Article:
nVision Error Handling – Write to the Windows Event Log

Wouldn’t it be great to be able to write to a log file that is centrally located, is standard, and built inside of Windows?

Why not write to the system event log? First – DON”T use this suggestion available from Microsoft.  It’s actually horrid looking.  Read it to appreciate where I’m going to be leading you to below.

Old school VB and now VBA create and then use COM object references.  So here we are going to create an object referencing the Windows Scripting libraries.  WSH is getting old but is still inside the current operating systems (Windows 2008 and Windows 7).

MS Technet has a nice outline here on Windows Scripting – the link directs you to an article on writing to the event logs.

Let’s do one better – here is all you need to write to the event log:

Dim WshShell As Object

Set WshShell = CreateObject(“WScript.Shell”)
 , Set WshShell = Nothing

That is it.  When your code does write to the event log, it will be available in the Windows Application Logs, and the Source will be WSH.

I created a module way back in about 2002 that I bring into all my nVision programs.  There are two parts to it – an enumerated type that is used to send an optional icon type; and the function that writes to the event  log.

I have a link to a Word document with the code in it here.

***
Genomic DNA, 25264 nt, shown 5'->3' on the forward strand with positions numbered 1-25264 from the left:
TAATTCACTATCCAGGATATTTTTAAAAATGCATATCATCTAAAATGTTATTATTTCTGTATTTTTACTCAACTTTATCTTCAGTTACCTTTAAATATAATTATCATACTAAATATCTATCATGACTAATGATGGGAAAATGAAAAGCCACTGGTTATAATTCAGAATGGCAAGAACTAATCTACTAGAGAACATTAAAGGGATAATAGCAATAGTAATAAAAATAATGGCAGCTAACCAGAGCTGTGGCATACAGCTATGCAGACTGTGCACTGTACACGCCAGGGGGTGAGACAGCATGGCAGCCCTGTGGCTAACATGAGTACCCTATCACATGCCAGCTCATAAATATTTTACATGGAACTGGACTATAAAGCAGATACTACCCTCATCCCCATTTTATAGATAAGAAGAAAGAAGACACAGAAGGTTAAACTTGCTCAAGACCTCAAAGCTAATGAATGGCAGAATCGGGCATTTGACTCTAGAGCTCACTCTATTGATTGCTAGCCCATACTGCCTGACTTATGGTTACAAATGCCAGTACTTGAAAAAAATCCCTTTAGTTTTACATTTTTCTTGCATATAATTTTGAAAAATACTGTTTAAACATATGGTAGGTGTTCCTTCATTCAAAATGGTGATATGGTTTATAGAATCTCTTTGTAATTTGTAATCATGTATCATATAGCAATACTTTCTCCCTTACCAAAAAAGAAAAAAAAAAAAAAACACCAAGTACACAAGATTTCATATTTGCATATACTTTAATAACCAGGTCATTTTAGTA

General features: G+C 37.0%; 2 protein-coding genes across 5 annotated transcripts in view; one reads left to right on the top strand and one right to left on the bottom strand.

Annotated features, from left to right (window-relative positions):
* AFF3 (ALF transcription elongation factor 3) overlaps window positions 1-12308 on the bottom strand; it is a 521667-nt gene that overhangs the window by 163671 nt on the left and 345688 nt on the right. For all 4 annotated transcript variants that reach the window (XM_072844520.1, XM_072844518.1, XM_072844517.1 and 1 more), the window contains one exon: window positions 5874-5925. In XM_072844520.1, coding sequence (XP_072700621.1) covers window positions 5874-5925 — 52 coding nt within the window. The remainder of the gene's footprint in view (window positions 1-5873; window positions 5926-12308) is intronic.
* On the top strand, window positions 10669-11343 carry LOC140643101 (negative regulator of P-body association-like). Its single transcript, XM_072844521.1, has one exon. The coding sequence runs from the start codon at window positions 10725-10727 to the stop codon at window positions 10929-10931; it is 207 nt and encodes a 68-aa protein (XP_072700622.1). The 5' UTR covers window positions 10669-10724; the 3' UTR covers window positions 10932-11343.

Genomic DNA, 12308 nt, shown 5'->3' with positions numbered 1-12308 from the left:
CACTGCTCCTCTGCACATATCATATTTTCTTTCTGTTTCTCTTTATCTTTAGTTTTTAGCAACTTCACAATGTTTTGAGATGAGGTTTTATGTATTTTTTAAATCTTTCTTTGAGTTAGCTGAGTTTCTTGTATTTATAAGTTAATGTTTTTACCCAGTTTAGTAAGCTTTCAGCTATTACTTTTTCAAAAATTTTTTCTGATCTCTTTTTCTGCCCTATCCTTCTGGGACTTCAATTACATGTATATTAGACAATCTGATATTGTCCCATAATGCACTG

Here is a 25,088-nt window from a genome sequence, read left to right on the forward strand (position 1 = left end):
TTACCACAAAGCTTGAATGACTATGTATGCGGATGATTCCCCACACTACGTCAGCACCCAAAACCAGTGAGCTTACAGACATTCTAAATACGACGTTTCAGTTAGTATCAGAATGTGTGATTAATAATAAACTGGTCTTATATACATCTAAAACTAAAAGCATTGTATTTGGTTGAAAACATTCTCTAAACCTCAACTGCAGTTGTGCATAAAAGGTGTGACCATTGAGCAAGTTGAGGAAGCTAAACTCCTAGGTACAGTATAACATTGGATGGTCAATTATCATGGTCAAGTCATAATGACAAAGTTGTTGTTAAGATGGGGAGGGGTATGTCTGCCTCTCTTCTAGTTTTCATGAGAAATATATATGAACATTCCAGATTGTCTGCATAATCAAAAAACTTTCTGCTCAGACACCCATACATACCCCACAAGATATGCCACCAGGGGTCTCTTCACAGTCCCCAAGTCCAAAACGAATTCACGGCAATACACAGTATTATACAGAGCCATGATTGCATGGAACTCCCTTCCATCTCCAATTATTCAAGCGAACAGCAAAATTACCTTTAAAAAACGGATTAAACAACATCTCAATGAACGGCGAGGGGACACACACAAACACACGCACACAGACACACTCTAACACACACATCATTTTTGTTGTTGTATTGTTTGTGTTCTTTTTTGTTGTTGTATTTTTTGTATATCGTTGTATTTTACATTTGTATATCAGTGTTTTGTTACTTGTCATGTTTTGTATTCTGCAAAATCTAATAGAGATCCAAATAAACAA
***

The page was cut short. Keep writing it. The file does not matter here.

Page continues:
For the other part – here is how to throw errors that will get written to the event log.

VBA does not allow the more modern try … catch type of error handling – you declare your error handling procedure in a GoTo statement (this carries over from older BASIC).  Your error declaration becomes:

On Error GoTo Error_Handler

So in a subroutine or function you would write this as:

Private Function doSomeWork( ByRef foo as VariableType)

On Error GoTo Error_Handler

Dim ErrorHeader As String

ErrorHeader = “Oops, a bad thing happened here”

Exit Function


Dim strErrorMessage As String  

strErrorMessage = strErrorMessage & ”  Error Source: ” & Err.Source & “.  ”
strErrorMessage = strErrorMessage & “Error #” & Err.Number & ” – ”
strErrorMessage = strErrorMessage & “Description: ” & Err.Description & “.  ”
strErrorMessage = strErrorMessage & “VBA Help Message # ” & Err.HelpContext & “.  ”
strErrorMessage = strErrorMessage & “DLL Error: ” & Err.LastDllError & “.  ”
WriteErrorLogEntry ErrorHeader & strErrorMessage

End Function

You can of course get a lot more creative than this – when I was recently debugging macro code during our conversion to Office 2007 on a 64 bit Windows 2008 machine – I wrote to the event log at several points in functions/sub-routines that were causing me problems.  That way I could have nVision run in the background but still provide messages about what state the code was in during particular points in the program run.


About Lee Greffin
Just another programmer...

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